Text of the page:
She says to keep in mind that even in an uncertain time, opportunity still exists. “Have you always wanted to start your own business, but now seems like the most insane time to do it? Do it anyway, as best you can, with your current time, funds and credit line,” she says.
Invest in yourself
When Lulu Coredero thinks of 2008, she remembers it as the defining moment that would shape her philosophies toward money, her career and business. At the time, she was an economic undergrad student at the University of Chicago, worried about her future ability to land a job. “Businesses weren’t really hiring and I needed to figure out how I could make lemonade out of lemons,” she says.
To pass the time, she pursued a passion project: formulating her own hair care products on the side. It was a hit. Today, she’s the CEO and founder of the popular brand just for curly-haired ladies: Bomba Curls. As the economy started improving, she kept the mantra ‘recession-proof’ in mind with each business decision she made.
During a recession, she says women shouldn’t hold back on investing in themselves. “I’ve always looked for additional ways that I could make myself stand out from the pack. I earned certifications and volunteered within organizations, all so that I may gain experiences that could help make me become more marketable in a slow economy,” she shares. “Whether that means going back to school or focusing on a side hustle to create an additional source of income, do that. You have to create opportunities for yourself that will help make you recession-proof and keep your income flowing.”
Ask for help if you need it
In 2008, Lisa Bien was working as the vice president of communications at a marketing firm. She remembers saying to a friend, “I guess we are the lucky ones. We still have our jobs.” But just a few months later, she was laid off. By the time the dust settled, she was an unemployed single mom going through her second divorce and was forced to declare personal bankruptcy.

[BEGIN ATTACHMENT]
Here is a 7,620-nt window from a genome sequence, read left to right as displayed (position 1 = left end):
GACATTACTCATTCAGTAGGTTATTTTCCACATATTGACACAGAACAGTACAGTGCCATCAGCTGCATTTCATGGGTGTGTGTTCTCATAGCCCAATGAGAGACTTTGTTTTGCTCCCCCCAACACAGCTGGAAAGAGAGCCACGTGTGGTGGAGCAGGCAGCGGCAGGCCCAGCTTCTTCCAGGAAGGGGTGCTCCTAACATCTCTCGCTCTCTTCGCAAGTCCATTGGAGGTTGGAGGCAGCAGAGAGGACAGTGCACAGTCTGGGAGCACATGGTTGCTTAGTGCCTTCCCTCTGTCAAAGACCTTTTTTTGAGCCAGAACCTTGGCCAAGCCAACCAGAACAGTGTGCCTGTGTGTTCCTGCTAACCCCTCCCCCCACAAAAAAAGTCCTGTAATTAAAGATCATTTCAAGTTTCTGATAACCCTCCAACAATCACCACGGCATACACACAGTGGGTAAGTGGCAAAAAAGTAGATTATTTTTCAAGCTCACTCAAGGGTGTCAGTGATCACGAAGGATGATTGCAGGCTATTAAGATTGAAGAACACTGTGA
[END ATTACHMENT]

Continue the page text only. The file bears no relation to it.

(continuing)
She struggled with the decision to look for another full-time gig or to start her own business. Becoming an entrepreneur was never something she considered, but with no jobs to be found, she decided to put her skills to use, and create her own firm — Bien Marketing Group. Her inspiration was simple. “My kids had to eat,” she says. For the next five years, she largely lived paycheck-to-paycheck, and ended up tapping her 401(k) to keep her family afloat. Today, she’s a successful motivational speaker, TV host and author. The experience taught her to develop a healthy mindset with money and to create realistic expectations about managing finances. But most importantly, to ask for help when she needs it.
“Filing for personal bankruptcy was not a reflection of me or my weakness; it was something I had to do because circumstances I could not control arose. The government has bankruptcy laws in place for a reason: so people can get back on their feet,” she shared. “People want to help. But you have to ask for it: your friends might not even know you need help. Remember, we are all human beings, and we all need help from others, so do not be afraid, embarrassed, or ashamed to ask for help.”
Figure out how to save money if you can
The tru impact of 2008 didn’t hit Elizabeth Harrison’s communications and events firm, Harrison & Shriftman, immediately. Her firm had clients including Juicy Couture, Jimmy Choo, Mercedes-Benz and Motorola, with nearly 70 employees working out of a trendy studio space in Manhattan’s fashion district. But in the fourth quarter of 2010, revenue fell off a cliff. Her firm made the decision to keep all employees on during this time, but they suffered as a result, and it took several years to rebuild the company to where they once were. Today, H&S has offices in New York, Miami, Los Angeles, and have worked with big names including Booking.com, Omega, Mama Shelter and Bacardi.
For those worried about the future, Harrison says that as long as you’re working, it’s a great time to save money. As best as you can, stowing away cash for a rainy day will help to minimize the brunt of any economic downturn we may face. “Remember that you are going to come out of this, and while your job or your company may look different, it may also have changed for the better,” she encourages. “Keep positioning yourself for the rebound, when growth can happen again. You want to be ready with the right network and the right mindset.”
MORE ON HERMONEY:
- Dips, Crashes, Corrections Oh My! Some Perspective On Stock Market Shocks
- What Is a Recession and How Will It Affect Your Finances
- How to Deal With a Market Dip if You’re About to Retire
- If a Recession Comes, Here’s How to Manage
We’re changing our relationships with money, one woman at a time. Subscribe today.